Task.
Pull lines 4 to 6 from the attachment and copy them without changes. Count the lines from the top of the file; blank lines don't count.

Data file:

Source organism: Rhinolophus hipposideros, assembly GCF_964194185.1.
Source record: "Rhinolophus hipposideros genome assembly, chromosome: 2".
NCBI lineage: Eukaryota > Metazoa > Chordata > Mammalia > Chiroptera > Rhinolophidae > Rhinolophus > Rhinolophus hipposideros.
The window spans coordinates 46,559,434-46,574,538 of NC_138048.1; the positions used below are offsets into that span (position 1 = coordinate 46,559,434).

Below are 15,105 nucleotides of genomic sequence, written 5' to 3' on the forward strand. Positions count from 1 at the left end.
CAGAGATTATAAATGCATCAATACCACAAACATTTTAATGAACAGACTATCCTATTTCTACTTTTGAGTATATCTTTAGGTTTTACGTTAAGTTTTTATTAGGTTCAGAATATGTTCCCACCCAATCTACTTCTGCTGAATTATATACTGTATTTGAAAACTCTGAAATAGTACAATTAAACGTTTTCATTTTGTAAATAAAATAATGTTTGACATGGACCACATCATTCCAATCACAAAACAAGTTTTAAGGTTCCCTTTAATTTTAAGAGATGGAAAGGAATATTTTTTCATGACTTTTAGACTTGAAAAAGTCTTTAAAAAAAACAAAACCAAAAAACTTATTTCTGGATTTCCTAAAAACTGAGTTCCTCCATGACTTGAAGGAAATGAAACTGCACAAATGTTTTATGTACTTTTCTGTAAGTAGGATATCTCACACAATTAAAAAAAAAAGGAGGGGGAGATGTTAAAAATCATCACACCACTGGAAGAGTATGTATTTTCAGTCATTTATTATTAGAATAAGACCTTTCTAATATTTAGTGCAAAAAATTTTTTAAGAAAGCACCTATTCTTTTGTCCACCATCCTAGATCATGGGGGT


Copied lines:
The window spans coordinates 46,559,434-46,574,538 of NC_138048.1; the positions used below are offsets into that span (position 1 = coordinate 46,559,434).

Below are 15,105 nucleotides of genomic sequence, written 5' to 3' on the forward strand. Positions count from 1 at the left end.
CAGAGATTATAAATGCATCAATACCACAAACATTTTAATGAACAGACTATCCTATTTCTACTTTTGAGTATATCTTTAGGTTTTACGTTAAGTTTTTATTAGGTTCAGAATATGTTCCCACCCAATCTACTTCTGCTGAATTATATACTGTATTTGAAAACTCTGAAATAGTACAATTAAACGTTTTCATTTTGTAAATAAAATAATGTTTGACATGGACCACATCATTCCAATCACAAAACAAGTTTTAAGGTTCCCTTTAATTTTAAGAGATGGAAAGGAATATTTTTTCATGACTTTTAGACTTGAAAAAGTCTTTAAAAAAAACAAAACCAAAAAACTTATTTCTGGATTTCCTAAAAACTGAGTTCCTCCATGACTTGAAGGAAATGAAACTGCACAAATGTTTTATGTACTTTTCTGTAAGTAGGATATCTCACACAATTAAAAAAAAAAGGAGGGGGAGATGTTAAAAATCATCACACCACTGGAAGAGTATGTATTTTCAGTCATTTATTATTAGAATAAGACCTTTCTAATATTTAGTGCAAAAAATTTTTTAAGAAAGCACCTATTCTTTTGTCCACCATCCTAGATCATGGGGGT